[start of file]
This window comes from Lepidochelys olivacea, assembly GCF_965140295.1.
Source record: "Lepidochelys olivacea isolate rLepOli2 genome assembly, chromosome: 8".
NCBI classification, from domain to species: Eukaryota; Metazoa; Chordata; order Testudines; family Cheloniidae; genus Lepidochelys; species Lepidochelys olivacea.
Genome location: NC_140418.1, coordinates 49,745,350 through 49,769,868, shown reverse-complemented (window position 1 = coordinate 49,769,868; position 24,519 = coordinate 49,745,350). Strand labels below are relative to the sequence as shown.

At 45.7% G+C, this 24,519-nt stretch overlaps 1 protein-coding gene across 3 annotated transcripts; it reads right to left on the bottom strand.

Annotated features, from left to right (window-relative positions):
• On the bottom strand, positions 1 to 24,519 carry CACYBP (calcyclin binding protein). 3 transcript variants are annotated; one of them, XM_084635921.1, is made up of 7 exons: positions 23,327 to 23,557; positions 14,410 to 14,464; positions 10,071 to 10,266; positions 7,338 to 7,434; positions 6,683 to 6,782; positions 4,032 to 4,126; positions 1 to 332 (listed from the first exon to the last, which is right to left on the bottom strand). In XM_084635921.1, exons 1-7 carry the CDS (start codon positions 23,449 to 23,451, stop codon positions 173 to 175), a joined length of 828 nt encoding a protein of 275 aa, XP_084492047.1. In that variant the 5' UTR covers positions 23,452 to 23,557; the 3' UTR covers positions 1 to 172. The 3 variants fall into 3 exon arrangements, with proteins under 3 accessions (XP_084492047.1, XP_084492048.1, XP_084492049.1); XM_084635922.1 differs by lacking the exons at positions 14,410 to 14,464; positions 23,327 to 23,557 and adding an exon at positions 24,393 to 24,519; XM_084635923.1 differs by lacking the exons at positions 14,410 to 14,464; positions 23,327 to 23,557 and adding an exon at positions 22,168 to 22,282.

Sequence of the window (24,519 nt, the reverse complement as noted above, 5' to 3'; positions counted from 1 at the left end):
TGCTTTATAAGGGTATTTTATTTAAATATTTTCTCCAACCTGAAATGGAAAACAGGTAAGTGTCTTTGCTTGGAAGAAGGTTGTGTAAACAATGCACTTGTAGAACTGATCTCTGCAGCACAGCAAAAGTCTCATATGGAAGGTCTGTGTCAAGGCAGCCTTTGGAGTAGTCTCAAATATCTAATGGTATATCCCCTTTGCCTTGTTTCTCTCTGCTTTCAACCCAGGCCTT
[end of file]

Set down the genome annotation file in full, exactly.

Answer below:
This window comes from Lepidochelys olivacea, assembly GCF_965140295.1.
Source record: "Lepidochelys olivacea isolate rLepOli2 genome assembly, chromosome: 8".
NCBI classification, from domain to species: Eukaryota; Metazoa; Chordata; order Testudines; family Cheloniidae; genus Lepidochelys; species Lepidochelys olivacea.
Genome location: NC_140418.1, coordinates 49,745,350 through 49,769,868, shown reverse-complemented (window position 1 = coordinate 49,769,868; position 24,519 = coordinate 49,745,350). Strand labels below are relative to the sequence as shown.

At 45.7% G+C, this 24,519-nt stretch overlaps 1 protein-coding gene across 3 annotated transcripts; it reads right to left on the bottom strand.

Annotated features, from left to right (window-relative positions):
• On the bottom strand, positions 1 to 24,519 carry CACYBP (calcyclin binding protein). 3 transcript variants are annotated; one of them, XM_084635921.1, is made up of 7 exons: positions 23,327 to 23,557; positions 14,410 to 14,464; positions 10,071 to 10,266; positions 7,338 to 7,434; positions 6,683 to 6,782; positions 4,032 to 4,126; positions 1 to 332 (listed from the first exon to the last, which is right to left on the bottom strand). In XM_084635921.1, exons 1-7 carry the CDS (start codon positions 23,449 to 23,451, stop codon positions 173 to 175), a joined length of 828 nt encoding a protein of 275 aa, XP_084492047.1. In that variant the 5' UTR covers positions 23,452 to 23,557; the 3' UTR covers positions 1 to 172. The 3 variants fall into 3 exon arrangements, with proteins under 3 accessions (XP_084492047.1, XP_084492048.1, XP_084492049.1); XM_084635922.1 differs by lacking the exons at positions 14,410 to 14,464; positions 23,327 to 23,557 and adding an exon at positions 24,393 to 24,519; XM_084635923.1 differs by lacking the exons at positions 14,410 to 14,464; positions 23,327 to 23,557 and adding an exon at positions 22,168 to 22,282.

Sequence of the window (24,519 nt, the reverse complement as noted above, 5' to 3'; positions counted from 1 at the left end):
TGCTTTATAAGGGTATTTTATTTAAATATTTTCTCCAACCTGAAATGGAAAACAGGTAAGTGTCTTTGCTTGGAAGAAGGTTGTGTAAACAATGCACTTGTAGAACTGATCTCTGCAGCACAGCAAAAGTCTCATATGGAAGGTCTGTGTCAAGGCAGCCTTTGGAGTAGTCTCAAATATCTAATGGTATATCCCCTTTGCCTTGTTTCTCTCTGCTTTCAACCCAGGCCTT